Authentic Case Studies: An Opportunity for Virtual Collaboration

Concurrent Session 6

Brief Abstract

Dynamic web-based case studies provide graduate students authentic, collaborative opportunities to address intervention needs for students with disabilities. Our interactive session will showcase how our online teacher education program used virtual case studies to facilitate instructional goals while fostering cultural competency by exposing students to diverse students, families, and settings. 


Dr. Monica Simonsen is the Director of Special Education Online Programs for the University of Kansas. In this capacity, Dr. Simonsen is responsible for recruiting and training instructors, coordinating course development and revision, and overseeing admissions and student advising. She is currently participating in the OLC"s Institute for Emerging Leaders in Online Learning. Dr. Simonsen previously served as the Program Associate for the Secondary Special Education and Transition Services online graduate program and a Senior Research Associate at TransCen, Inc., providing technical assistance and research expertise to a variety of state and national transition projects. Prior to joining TransCen, Inc., Dr. Simonsen worked as a secondary special educator and transition specialist in Maryland, coordinated a post-secondary program for 18-21 year olds with intellectual disabilities, and completed her doctorate at the University of Maryland. She has been an instructor for KU since 2010 and has taught courses at the University of Maryland and at the University of Massachusetts Boston. Dr. Simonsen has authored numerous peer-reviewed journal articles, book chapters, and practice briefs. Dr. Simonsen's primary research interests are on the role of family and teacher expectations on student outcomes, the impact of online learning on special education teacher preparation, culturally responsive online teaching, and organizational structures that support high quality online learning.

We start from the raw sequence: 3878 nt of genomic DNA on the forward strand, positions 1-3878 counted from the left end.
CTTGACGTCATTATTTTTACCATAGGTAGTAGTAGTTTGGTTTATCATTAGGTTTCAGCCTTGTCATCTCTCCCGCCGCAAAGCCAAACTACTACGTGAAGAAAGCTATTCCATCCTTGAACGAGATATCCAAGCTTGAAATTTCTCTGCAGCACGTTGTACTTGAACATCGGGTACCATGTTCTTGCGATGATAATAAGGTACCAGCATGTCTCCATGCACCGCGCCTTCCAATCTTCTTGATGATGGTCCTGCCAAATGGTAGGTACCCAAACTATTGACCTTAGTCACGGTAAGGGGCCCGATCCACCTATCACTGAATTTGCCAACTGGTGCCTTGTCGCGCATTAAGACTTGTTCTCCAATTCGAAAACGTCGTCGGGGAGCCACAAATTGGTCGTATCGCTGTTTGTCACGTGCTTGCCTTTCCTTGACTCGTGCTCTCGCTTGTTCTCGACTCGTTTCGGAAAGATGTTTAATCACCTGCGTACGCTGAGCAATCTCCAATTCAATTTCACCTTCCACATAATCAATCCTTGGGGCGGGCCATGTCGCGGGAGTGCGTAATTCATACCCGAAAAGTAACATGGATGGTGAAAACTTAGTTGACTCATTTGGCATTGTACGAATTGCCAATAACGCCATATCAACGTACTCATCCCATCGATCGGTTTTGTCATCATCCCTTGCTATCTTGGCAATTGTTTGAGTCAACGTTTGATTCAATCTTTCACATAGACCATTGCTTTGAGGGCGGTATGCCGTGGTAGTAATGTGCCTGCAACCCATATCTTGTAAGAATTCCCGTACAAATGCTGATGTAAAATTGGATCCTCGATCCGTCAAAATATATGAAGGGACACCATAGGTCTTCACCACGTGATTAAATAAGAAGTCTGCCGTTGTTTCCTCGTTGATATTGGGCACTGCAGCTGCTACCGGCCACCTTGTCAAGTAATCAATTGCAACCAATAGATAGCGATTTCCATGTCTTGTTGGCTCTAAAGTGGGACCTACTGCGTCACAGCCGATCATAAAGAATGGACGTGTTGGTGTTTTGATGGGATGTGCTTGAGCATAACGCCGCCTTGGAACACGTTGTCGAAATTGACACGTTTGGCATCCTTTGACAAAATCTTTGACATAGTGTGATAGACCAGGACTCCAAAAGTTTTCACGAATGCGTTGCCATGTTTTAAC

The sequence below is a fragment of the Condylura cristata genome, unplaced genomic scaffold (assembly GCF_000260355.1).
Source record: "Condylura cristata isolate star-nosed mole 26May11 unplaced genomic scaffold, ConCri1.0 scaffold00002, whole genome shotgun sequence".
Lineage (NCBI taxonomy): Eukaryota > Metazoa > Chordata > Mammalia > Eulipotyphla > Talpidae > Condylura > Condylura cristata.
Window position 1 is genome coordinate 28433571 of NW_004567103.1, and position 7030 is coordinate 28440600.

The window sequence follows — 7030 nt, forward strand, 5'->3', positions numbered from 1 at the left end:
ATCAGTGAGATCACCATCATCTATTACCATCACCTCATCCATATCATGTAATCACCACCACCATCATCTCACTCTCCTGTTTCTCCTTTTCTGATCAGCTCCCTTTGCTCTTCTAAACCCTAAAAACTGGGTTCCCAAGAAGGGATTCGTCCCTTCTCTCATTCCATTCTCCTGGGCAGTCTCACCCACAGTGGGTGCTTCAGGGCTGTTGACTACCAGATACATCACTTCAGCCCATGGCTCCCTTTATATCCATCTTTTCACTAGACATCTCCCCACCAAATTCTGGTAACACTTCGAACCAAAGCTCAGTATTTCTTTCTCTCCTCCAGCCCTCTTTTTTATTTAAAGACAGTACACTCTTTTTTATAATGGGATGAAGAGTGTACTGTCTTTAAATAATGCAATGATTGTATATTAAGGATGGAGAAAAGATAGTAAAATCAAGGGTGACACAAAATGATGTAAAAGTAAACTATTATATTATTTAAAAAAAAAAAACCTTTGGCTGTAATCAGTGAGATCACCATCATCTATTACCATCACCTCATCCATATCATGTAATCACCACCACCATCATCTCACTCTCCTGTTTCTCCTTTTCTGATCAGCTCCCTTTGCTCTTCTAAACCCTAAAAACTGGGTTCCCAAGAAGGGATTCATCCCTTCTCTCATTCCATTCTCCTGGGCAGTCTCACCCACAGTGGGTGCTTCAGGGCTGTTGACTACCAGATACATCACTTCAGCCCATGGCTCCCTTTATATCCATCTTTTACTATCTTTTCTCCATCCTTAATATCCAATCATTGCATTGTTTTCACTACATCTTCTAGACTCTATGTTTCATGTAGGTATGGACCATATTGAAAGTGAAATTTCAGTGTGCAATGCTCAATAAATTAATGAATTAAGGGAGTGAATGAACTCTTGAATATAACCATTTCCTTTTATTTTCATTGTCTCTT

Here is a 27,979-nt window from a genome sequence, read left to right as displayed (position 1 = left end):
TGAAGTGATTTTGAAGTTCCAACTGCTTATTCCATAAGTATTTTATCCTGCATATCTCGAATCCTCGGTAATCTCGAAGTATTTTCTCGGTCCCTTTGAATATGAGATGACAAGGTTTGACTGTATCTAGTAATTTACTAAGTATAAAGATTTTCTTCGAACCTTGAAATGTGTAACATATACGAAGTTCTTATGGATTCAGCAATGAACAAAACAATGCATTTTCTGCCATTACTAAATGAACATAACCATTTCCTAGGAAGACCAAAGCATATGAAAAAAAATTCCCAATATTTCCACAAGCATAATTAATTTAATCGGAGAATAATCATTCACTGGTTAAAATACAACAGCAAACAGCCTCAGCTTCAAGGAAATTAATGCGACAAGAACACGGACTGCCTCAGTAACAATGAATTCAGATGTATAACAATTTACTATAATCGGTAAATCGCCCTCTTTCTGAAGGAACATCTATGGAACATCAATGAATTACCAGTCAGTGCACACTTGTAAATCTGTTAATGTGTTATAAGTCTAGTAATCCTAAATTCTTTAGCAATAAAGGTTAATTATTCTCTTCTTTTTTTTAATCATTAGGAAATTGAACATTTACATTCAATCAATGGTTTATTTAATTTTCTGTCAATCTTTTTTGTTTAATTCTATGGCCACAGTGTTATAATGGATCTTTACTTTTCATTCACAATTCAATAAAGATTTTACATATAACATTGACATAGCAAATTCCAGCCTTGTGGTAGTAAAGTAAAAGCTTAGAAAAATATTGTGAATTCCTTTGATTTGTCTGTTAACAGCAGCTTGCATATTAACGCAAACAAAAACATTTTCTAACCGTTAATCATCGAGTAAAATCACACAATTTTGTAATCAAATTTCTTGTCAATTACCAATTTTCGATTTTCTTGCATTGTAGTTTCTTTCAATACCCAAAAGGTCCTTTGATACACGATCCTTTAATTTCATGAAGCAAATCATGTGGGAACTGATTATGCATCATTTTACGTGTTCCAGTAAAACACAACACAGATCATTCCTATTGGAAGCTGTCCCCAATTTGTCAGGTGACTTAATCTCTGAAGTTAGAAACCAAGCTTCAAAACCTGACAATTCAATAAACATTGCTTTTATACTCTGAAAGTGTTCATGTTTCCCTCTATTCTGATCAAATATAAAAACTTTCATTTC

Extended Abstract

A cornerstone of the Special Education program at the University of Kansas has always been the practicum experiences that graduate students gain through partnerships with local school districts. Typically, students had the opportunity to reflect on how the strategies and methods they learn about in their graduate courses applied to real students and classrooms. Often course projects required stuents to identify a student to focus on and administer assessments, interview teachers and family members, and develop intervention plans or lesson plans.

As the graduate Special Education programs moved online, a key worry for the brick and mortar faculty was how to replicate or replace the valuable opportunities to work with peers and mentor teachers to support students. By creating dynamic multi-media web-based case studies based on a diverse set of real youth with disabilities, course designers were able to create authentic learning opportunities to use multiple sources of data to make recommendations for students; explore multiple perspectives and synthesize course content to address a problem in realistic hypothetical situations. The cases were also designed to foster cultural competency by exposing students to diverse students, families, and settings.